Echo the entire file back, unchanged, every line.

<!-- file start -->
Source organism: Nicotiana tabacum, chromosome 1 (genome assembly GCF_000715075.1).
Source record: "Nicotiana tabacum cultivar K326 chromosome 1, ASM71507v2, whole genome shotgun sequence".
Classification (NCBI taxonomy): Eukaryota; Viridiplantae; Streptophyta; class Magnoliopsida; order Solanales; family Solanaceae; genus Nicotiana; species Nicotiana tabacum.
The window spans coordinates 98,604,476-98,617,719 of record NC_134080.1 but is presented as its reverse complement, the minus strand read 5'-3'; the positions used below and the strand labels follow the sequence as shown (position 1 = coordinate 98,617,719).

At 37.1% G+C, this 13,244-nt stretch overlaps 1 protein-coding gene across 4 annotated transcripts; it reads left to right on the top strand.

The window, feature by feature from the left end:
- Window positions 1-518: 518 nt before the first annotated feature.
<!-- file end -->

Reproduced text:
Source organism: Nicotiana tabacum, chromosome 1 (genome assembly GCF_000715075.1).
Source record: "Nicotiana tabacum cultivar K326 chromosome 1, ASM71507v2, whole genome shotgun sequence".
Classification (NCBI taxonomy): Eukaryota; Viridiplantae; Streptophyta; class Magnoliopsida; order Solanales; family Solanaceae; genus Nicotiana; species Nicotiana tabacum.
The window spans coordinates 98,604,476-98,617,719 of record NC_134080.1 but is presented as its reverse complement, the minus strand read 5'-3'; the positions used below and the strand labels follow the sequence as shown (position 1 = coordinate 98,617,719).

At 37.1% G+C, this 13,244-nt stretch overlaps 1 protein-coding gene across 4 annotated transcripts; it reads left to right on the top strand.

The window, feature by feature from the left end:
- Window positions 1-518: 518 nt before the first annotated feature.